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Old 03-04-2011, 02:16 AM   #1
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Looking for a help with a word or a phrase? Get some help here!

I have seen this type of thread in some other forum and it was great success.

So the idea is to ask for help when you are in need of a word, a sentence or fact about something related to what you are writing.

Since there are a lot of us that want to write in English but don't speak it natively, it would be of a great help for those of us.

So let me start out this thread by asking you this: What is the area called or how can it be described where there are lot of trees and bushes but it's not like a full-grown forrest? In my story a guy is driving a car along a road that is in the middle of this kind of area and I would like to describe this area as such.
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Old 03-05-2011, 07:02 PM   #2
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I'd probably use terms like woods, or woodland.
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Old 03-05-2011, 07:36 PM   #3
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I'd probably use terms like woods, or woodland.
Yup. A wooded area would fit perfectly.
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Old 03-07-2011, 09:50 AM   #4
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It might also be scrub, or scrubland. Maybe brush if there are only a few trees and a lot of bushes. And to make life more confusing, what it's called is specific to who's involved. The word "bush" means something different to an Australian than an American, for instance.

One thing every writer needs: a good thesaurus. Nowadays you can find them online, which is good. Despite this I have three of the paper variety (organized differently) within reach.

Another thing that's important not to forget is research. We have the whole Internet at our fingertips. Look up some of the area in question in the country your POV character is from -- national parks, etc., generally have their own websites. What do they call it? And is that really what you need, or do you want more trees, or maybe fewer? If it's particularly important to the story and there's an example within range, why not visit it some Saturday afternoon, soak up the ambiance, and write? Getting away from home can be good for your "writing muscles" and you don't need more than a pen and a notebook to sit under a tree and take notes, sketch, or write a chapter or two.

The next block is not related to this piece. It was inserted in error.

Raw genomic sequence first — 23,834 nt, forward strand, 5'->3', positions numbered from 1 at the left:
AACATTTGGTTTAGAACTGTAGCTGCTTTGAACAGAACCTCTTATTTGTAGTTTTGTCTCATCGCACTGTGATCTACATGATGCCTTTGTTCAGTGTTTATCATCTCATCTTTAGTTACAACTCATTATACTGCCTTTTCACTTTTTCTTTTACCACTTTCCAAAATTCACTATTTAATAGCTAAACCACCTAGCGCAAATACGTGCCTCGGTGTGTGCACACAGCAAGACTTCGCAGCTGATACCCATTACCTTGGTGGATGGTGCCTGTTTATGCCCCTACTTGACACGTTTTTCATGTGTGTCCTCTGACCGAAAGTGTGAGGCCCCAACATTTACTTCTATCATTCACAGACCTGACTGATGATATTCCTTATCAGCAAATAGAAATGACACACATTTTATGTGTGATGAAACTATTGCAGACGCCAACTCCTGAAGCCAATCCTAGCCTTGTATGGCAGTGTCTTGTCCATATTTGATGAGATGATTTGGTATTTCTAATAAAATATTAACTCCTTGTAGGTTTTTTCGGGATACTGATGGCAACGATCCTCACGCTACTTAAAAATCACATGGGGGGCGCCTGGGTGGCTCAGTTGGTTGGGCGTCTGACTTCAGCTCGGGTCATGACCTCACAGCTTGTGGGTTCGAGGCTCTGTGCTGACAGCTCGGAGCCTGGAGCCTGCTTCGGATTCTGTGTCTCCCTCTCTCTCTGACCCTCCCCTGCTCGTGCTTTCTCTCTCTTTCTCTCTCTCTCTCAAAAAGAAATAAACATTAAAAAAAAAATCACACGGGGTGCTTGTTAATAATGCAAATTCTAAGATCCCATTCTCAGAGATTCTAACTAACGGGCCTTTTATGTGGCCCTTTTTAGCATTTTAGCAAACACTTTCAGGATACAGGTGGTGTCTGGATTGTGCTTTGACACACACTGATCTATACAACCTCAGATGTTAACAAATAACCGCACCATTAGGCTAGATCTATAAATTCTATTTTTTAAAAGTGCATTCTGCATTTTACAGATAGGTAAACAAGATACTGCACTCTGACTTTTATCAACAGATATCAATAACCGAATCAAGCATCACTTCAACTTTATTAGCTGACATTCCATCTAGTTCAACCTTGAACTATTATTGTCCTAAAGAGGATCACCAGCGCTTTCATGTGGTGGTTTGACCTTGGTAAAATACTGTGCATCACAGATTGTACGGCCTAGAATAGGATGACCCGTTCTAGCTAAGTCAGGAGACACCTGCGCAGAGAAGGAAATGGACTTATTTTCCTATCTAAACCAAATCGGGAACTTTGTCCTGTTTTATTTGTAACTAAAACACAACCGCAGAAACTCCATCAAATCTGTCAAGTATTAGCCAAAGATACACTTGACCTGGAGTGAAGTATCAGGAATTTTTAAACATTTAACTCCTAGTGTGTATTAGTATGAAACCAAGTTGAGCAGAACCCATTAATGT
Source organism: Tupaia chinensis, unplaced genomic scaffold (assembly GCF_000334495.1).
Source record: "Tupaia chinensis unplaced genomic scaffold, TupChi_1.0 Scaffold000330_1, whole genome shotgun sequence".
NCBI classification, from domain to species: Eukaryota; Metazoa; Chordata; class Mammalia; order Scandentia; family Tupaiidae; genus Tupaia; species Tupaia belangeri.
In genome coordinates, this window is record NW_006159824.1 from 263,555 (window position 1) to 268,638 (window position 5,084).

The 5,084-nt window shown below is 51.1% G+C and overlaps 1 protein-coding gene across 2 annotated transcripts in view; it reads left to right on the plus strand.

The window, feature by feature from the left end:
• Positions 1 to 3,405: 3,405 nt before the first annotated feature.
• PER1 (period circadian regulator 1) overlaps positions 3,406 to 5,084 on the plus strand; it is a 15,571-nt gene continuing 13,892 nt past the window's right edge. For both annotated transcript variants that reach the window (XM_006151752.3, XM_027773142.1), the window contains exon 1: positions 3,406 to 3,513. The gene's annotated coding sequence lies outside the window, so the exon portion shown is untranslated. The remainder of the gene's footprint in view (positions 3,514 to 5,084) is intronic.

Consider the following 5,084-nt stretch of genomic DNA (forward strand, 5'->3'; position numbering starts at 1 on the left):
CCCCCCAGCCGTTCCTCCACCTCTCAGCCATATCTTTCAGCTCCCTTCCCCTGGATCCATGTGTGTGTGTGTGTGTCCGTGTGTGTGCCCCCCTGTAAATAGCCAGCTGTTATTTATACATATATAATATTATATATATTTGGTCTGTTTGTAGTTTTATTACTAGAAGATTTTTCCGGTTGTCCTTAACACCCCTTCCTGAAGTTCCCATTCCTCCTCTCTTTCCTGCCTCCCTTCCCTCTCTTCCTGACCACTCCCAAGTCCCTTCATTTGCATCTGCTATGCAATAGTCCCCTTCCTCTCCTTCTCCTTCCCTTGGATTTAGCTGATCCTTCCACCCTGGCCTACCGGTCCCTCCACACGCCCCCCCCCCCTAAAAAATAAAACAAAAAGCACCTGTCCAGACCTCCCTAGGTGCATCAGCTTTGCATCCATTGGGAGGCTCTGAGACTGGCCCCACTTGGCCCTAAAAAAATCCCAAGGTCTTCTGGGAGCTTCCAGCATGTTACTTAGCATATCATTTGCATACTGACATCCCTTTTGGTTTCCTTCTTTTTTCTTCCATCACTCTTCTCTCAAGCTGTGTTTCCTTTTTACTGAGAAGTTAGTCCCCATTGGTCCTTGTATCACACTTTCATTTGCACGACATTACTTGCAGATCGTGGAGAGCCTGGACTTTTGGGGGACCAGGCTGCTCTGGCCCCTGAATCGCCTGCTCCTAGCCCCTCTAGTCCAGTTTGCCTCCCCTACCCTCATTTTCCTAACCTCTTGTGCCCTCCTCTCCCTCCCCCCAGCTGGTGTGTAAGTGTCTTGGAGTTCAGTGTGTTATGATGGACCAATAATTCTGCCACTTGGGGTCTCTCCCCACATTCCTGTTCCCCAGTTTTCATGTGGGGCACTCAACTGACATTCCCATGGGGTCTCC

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Old 03-07-2011, 10:46 AM   #5
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Another important thing: get your terminology right! I find it very distracting, for example, when American authors write books set in Britain, but use American terminology: I'm sure it's equally true the other way around, too. I recently read a (modern) "Sherlock Holmes" story by an American author, who had Watson using words like "sidewalk" and "block" (to measure urban distance); neither or which would ever be used by a British person.
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Old 03-07-2011, 10:52 AM   #6
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Another important thing: get your terminology right! I find it very distracting, for example, when American authors write books set in Britain, but use American terminology: I'm sure it's equally true the other way around, too. I recently read a (modern) "Sherlock Holmes" story by an American author, who had Watson using words like "sidewalk" and "block" (to measure urban distance); neither or which would ever be used by a British person.
What Harry said x10.